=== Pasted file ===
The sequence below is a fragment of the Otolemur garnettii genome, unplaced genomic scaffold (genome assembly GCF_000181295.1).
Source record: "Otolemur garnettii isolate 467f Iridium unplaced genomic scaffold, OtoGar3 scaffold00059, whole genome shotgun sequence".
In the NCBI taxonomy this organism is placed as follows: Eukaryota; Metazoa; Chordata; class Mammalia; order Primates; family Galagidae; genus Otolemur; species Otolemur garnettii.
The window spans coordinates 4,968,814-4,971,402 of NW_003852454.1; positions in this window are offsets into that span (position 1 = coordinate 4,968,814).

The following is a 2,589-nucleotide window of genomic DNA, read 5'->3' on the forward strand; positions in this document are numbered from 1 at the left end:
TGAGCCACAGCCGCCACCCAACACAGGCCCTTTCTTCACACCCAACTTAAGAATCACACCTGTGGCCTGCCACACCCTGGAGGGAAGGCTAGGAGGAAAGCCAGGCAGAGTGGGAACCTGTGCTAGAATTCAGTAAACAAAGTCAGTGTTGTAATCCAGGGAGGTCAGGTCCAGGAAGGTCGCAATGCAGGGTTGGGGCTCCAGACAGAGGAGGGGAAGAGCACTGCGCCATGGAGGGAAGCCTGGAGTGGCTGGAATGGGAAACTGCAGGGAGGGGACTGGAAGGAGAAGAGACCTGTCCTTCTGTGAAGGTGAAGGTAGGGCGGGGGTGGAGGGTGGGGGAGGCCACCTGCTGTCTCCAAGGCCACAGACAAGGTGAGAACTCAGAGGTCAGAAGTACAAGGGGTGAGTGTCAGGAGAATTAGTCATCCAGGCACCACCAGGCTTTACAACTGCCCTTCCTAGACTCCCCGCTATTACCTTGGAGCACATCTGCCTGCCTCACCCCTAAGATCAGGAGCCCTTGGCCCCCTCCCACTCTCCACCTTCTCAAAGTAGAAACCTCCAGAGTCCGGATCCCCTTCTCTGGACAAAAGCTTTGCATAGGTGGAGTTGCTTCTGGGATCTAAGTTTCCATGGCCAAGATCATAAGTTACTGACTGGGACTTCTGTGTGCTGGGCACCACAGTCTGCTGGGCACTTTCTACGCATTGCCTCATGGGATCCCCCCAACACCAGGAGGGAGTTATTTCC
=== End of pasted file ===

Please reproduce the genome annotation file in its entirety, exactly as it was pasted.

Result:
The sequence below is a fragment of the Otolemur garnettii genome, unplaced genomic scaffold (genome assembly GCF_000181295.1).
Source record: "Otolemur garnettii isolate 467f Iridium unplaced genomic scaffold, OtoGar3 scaffold00059, whole genome shotgun sequence".
In the NCBI taxonomy this organism is placed as follows: Eukaryota; Metazoa; Chordata; class Mammalia; order Primates; family Galagidae; genus Otolemur; species Otolemur garnettii.
The window spans coordinates 4,968,814-4,971,402 of NW_003852454.1; positions in this window are offsets into that span (position 1 = coordinate 4,968,814).

The following is a 2,589-nucleotide window of genomic DNA, read 5'->3' on the forward strand; positions in this document are numbered from 1 at the left end:
TGAGCCACAGCCGCCACCCAACACAGGCCCTTTCTTCACACCCAACTTAAGAATCACACCTGTGGCCTGCCACACCCTGGAGGGAAGGCTAGGAGGAAAGCCAGGCAGAGTGGGAACCTGTGCTAGAATTCAGTAAACAAAGTCAGTGTTGTAATCCAGGGAGGTCAGGTCCAGGAAGGTCGCAATGCAGGGTTGGGGCTCCAGACAGAGGAGGGGAAGAGCACTGCGCCATGGAGGGAAGCCTGGAGTGGCTGGAATGGGAAACTGCAGGGAGGGGACTGGAAGGAGAAGAGACCTGTCCTTCTGTGAAGGTGAAGGTAGGGCGGGGGTGGAGGGTGGGGGAGGCCACCTGCTGTCTCCAAGGCCACAGACAAGGTGAGAACTCAGAGGTCAGAAGTACAAGGGGTGAGTGTCAGGAGAATTAGTCATCCAGGCACCACCAGGCTTTACAACTGCCCTTCCTAGACTCCCCGCTATTACCTTGGAGCACATCTGCCTGCCTCACCCCTAAGATCAGGAGCCCTTGGCCCCCTCCCACTCTCCACCTTCTCAAAGTAGAAACCTCCAGAGTCCGGATCCCCTTCTCTGGACAAAAGCTTTGCATAGGTGGAGTTGCTTCTGGGATCTAAGTTTCCATGGCCAAGATCATAAGTTACTGACTGGGACTTCTGTGTGCTGGGCACCACAGTCTGCTGGGCACTTTCTACGCATTGCCTCATGGGATCCCCCCAACACCAGGAGGGAGTTATTTCC